Researchers making a racket about the paper review process have become a common sight at academic conferences. The old chestnuts being: How do reviewers judge the novelty of a paper? How did a similar work get better reviews? Given the low acceptance rates and highly coveted conferences, the researchers can be incentivised to pursue unethical practices. The situation got so bad that the Association for Computing Machinery(ACM) had to make a statement.
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In a recently published article on the ACM communications portal, ACM fellow and renowned machine learning researcher Michael L. Littman expressed his discontent over alleged large-scale gaming of reviewing systems within the computer science(CS) community. “I want to alert the community to a growing problem that attacks the fundamental assumptions that the review process has depended upon,” stated Littman in the ACM’s press release.
Within the first two weeks of December, last year, arxiv portal, the popular repository for machine learning research papers, witnessed close to 600 uploads.
- CVPR had 1,470 research papers on computer vision accepted from 6,656 valid submissions.
- ICLR had 687 out of 2594 papers made it to ICLR 2020 — a 26.5% acceptance rate.
- ICML had 1088 papers accepted from 4990 submissions.
Last year, a PhD candidate Huixian Chen from the University of Florida took his life alleging ‘academic dishonesty’ amongst his peers, especially his doctoral advisor, who also happens to be the external reviewer at one of the prestigious conferences. The investigation team headed by ACM-IEEE concluded there was no evidence of misconduct despite the news that Chen’s computer had hundreds of papers with all the details. These papers are supposed to be double-blinded; neither names of authors or reviewers can be known. The whole episode has now cascaded into an avalanche of fraudulent activities within the highly revered research community. In his article, Littman explained how the collusion rings operate:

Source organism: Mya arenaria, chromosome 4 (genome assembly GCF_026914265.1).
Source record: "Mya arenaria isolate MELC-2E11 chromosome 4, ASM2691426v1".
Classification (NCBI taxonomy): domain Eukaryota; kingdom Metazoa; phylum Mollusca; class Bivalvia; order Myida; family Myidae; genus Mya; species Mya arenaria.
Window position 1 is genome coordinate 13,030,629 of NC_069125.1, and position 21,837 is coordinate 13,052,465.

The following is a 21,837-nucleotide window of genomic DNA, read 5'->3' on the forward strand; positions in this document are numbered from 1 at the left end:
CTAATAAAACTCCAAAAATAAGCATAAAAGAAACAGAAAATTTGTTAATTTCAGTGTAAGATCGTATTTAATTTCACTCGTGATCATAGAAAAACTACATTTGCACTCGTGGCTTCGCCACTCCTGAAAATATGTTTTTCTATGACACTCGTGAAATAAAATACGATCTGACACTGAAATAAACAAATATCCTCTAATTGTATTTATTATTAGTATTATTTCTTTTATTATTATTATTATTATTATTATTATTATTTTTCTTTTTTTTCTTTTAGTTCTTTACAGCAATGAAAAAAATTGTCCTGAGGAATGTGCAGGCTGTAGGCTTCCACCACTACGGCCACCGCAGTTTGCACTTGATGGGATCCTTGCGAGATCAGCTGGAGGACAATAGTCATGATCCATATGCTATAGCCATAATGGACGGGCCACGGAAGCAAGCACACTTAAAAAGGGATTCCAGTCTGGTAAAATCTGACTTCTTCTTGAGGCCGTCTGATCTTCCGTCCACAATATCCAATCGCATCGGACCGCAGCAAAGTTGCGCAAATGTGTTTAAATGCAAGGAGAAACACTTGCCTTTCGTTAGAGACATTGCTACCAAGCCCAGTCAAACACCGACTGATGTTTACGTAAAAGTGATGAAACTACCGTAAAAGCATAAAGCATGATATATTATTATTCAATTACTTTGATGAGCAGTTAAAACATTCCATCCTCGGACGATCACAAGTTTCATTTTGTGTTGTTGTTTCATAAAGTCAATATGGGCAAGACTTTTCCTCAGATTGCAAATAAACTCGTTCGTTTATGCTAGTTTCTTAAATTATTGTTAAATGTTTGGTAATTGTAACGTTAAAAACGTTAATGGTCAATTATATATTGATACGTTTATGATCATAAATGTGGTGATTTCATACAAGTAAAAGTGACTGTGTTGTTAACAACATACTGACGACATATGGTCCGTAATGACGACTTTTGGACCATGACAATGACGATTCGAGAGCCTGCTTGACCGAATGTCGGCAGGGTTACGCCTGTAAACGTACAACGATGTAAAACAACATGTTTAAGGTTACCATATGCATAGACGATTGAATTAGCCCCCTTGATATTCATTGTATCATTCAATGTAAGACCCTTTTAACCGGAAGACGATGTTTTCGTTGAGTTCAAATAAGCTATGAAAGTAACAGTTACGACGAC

- A group of authors collude, write and submit papers to the conference.
- Colluders share the titles of each other’s papers, violating the tenet of blind reviewing and creating a significant undisclosed conflict of interest.
- Colluders hide conflicts of interest, then bid to review these papers, sometimes from duplicate accounts so that they will be assigned as reviewers to these papers.
- Colluders hype these papers with positive reviews.
- Colluders threaten reviewers who don’t collude.
- Few colluding reviewers even temporarily change their names to escape the risk of being associated with ill-reputed papers.
“The quality, and perhaps even more importantly, the overall integrity, of the conference suffers as a result.”
Compared to other domains, the trouble with CS research is the rapid pace at which sub-domains like machine learning move. This makes it difficult to be in touch with what is really novel about certain research. A reviewer working on niche areas might be impressed with something cutting edge, which can seem hyperbolic to others. PhD and postdoc candidates have an obligation to tick all the boxes; getting your work to be accepted in a prestigious conference is mandatory for a decent career. The whole ‘gaming reviews’ looks almost inevitable considering all these factors.
One of the investigative officers in Chen’s case anonymously admitted the investigators found that the SIG community had a collusion problem. The investigators found that a group of PC members and authors colluded to bid and push for each other’s papers violating the usual conflict-of-interest rules. On manual analysis, the investigators found many such cases across different conferences spanning many years. In his article, Littman demands better investigative tools to safeguard the integrity of the conferences. Whereas, few ML practitioners even suggest moving beyond a binary acceptance-rejection model of the open reviews and leverage the advantages of machine learning models to make personalised paper recommendations, with options to sort by reviewer score, relevance, and other metrics. Few even went further in suggesting a social media setup where papers get upvoted or downvoted anonymously. But, there is a problem with this as well. Social mediafication of academic processes can invite malicious players(think bots) that can put some trivial research on top just because some researcher with a higher h-index has upvoted it.
It is clear the review process is broken and needs a fix. The esteemed research committees might even find a solution too. But, among the noise of citation bubbles, collusions and academic dishonesty, will the real research get lost? Academic rigour is essential, but how valid is it for a breakthrough? What are the chances that a radical paper (think: Einstein’s annus mirabilis) is put down by reviewers who are accustomed to reviewing certain kinds of papers?
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Credit: Google News